There are few things in politics that are truly shocking. But Home Secretary Amber Rudd's decision to deny any Inquiry at all into the incidents at the Orgreave coking plant in 1984 and subsequent events definitely falls into that category. There was widespread disbelief and anger on the Opposition benches following the announcement. The obvious disappointment of the members of the Orgreave Truth and Justice Campaign (OTJC) was fully justified.
The decision to deny an Inquiry is purely political. The truth is the current and former Home Secretaries Amber Rudd and Theresa May led the campaigners up the garden path. Theresa May's principal policy adviser Nick Timothy previously argued in favour of an Orgreave Inquiry. The campaigners report that their discussions with the Home Secretaries centred on the form an Inquiry might take. There was no suggestion there would not be an Inquiry.
Amber Rudd argues that, as no-one died and there were no convictions then Orgreave does not merit any Inquiry. These are entirely novel criteria, newly created by this Government. Its immediate predecessor initiated the lengthy Leveson Inquiry whose importance was not diminished by the same absence of deaths and convictions. That there were no convictions arising from Orgreave is simply owing to the fact that the criminal trial against the picketing miners collapsed, some of them charged with riot which could carry a life sentence. This Government objection to an Inquiry is entirely spurious.
What happened at Orgreave was followed by a cover-up of deaths, at Hillsborough. The same police force, South Yorkshire police was led by the same chief constable Peter Wright. It has now been shown that at Hillsborough they withheld information on their own responsibility for the deaths of ninety-six football fans, and hundreds of serious injuries. They organised a smear campaign against the victims and mass produced false witness reports.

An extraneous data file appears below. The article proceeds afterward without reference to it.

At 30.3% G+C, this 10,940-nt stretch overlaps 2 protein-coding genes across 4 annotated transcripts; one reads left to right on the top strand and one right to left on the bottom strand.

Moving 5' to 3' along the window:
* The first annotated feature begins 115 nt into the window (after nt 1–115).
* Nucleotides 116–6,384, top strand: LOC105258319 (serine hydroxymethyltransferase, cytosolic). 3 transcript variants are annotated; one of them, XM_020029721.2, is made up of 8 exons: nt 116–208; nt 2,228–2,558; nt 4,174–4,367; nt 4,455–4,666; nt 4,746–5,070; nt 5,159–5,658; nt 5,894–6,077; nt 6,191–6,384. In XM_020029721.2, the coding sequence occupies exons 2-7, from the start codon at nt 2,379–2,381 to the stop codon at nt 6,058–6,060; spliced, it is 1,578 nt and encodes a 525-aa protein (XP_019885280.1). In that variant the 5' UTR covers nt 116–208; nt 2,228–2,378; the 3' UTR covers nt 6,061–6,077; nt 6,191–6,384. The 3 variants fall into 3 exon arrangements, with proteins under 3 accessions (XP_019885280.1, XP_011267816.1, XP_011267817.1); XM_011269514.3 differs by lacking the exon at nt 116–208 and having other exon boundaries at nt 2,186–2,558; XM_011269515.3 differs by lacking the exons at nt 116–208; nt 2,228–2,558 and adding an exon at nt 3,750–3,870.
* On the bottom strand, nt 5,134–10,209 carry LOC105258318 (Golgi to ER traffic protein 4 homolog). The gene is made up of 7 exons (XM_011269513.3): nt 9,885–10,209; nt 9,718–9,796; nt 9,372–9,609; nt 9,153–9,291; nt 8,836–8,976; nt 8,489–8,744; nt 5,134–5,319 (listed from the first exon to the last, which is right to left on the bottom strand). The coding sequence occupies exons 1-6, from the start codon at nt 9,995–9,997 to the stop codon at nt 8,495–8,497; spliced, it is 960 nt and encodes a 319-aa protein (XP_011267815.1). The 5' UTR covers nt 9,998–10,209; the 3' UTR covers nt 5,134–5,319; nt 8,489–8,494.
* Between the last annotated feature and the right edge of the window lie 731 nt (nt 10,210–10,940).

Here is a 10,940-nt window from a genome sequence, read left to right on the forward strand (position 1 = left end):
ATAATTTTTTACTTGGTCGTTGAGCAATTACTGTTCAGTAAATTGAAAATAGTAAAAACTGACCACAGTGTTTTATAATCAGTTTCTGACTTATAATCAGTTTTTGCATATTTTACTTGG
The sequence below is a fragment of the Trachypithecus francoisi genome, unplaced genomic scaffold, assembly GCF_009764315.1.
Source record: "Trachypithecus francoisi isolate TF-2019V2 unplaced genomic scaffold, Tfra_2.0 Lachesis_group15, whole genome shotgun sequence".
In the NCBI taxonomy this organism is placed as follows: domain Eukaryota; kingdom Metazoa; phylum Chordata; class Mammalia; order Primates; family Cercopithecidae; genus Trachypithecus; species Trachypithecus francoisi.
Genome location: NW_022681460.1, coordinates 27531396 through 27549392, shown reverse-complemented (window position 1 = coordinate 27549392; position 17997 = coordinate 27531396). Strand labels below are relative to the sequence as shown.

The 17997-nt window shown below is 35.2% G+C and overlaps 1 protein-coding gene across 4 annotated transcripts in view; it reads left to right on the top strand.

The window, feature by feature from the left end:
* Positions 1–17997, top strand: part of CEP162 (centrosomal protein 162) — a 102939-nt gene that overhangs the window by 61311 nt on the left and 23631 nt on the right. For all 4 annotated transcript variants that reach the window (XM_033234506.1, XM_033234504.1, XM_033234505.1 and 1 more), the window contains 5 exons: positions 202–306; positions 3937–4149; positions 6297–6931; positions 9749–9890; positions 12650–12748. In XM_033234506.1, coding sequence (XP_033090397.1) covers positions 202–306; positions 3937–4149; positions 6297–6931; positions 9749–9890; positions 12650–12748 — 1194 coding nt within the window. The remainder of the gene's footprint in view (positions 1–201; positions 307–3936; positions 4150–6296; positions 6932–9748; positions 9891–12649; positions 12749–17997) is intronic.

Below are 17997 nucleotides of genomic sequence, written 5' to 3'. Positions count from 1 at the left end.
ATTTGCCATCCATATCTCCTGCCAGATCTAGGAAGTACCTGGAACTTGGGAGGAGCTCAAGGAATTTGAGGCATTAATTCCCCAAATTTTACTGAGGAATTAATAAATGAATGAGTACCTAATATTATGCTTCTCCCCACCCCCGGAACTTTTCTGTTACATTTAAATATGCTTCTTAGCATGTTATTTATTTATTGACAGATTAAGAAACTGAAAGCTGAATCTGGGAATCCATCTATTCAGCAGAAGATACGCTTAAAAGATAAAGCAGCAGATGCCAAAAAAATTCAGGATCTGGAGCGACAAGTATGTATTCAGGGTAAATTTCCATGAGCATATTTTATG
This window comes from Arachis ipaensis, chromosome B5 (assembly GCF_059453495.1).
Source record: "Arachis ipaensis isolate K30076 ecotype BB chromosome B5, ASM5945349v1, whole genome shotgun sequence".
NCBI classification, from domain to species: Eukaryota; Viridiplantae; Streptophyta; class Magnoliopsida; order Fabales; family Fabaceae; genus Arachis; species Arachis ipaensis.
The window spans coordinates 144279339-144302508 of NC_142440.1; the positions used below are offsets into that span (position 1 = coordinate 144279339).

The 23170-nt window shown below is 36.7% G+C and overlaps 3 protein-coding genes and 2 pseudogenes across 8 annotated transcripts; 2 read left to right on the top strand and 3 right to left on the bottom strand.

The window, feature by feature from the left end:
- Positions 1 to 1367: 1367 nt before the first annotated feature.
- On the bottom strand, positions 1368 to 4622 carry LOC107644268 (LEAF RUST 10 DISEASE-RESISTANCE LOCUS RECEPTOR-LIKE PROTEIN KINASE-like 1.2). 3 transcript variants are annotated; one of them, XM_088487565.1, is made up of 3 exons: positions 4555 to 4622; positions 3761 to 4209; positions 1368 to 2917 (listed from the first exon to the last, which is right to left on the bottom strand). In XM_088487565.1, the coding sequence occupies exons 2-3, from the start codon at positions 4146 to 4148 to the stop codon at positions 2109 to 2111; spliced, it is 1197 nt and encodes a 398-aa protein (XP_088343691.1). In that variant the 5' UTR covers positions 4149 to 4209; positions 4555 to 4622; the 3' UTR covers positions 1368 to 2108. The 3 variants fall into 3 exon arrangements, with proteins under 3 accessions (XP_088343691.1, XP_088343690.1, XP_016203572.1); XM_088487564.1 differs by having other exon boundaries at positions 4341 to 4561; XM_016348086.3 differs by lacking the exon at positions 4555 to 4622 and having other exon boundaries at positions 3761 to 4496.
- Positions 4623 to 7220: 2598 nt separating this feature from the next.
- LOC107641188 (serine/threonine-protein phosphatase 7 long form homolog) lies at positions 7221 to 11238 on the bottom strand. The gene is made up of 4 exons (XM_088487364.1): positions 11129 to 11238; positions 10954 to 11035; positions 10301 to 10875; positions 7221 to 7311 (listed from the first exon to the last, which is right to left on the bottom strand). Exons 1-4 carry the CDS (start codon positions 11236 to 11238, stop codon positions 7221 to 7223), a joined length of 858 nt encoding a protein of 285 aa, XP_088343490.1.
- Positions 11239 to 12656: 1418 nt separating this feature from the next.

The key allegation is that this is exactly what happened at Orgreave five years earlier. This is why the trial against the picketing miners collapsed. It is not unreasonable to conclude that by the time the avoidable deaths at Hillsborough occurred, South Yorkshire police chiefs had established a modus operandi at Orgreave which was revived in response to Hillsborough. So widespread is the mistrust that South Yorkshire referred itself to the Independent Police Complaints Commission to investigate the case and the force's current police chief supports calls for an Inquiry.
The central claim is that Orgreave showed that under Thatcher policing had come a political weapon. Thatcher's Cabinet was determined to crush the miners' strike and found a willing instrument in the South Yorkshire force. The miners were seen as a challenge to the Tory government. They were the 'enemy within'. An Inquiry would establish whether this is the case, and whether members of the Cabinet were responsible for directing political policing, or the cover-up.
This denial of truth and justice cannot stand. The OTJC will not simply go away. Trade unionists, the labour movement, and all those who believe the state should not be above the law will continue this fight. And Labour in Government will grant a full public Inquiry on day one in office.
Diane Abbott is the shadow home secretary and Labour MP for Hackney North
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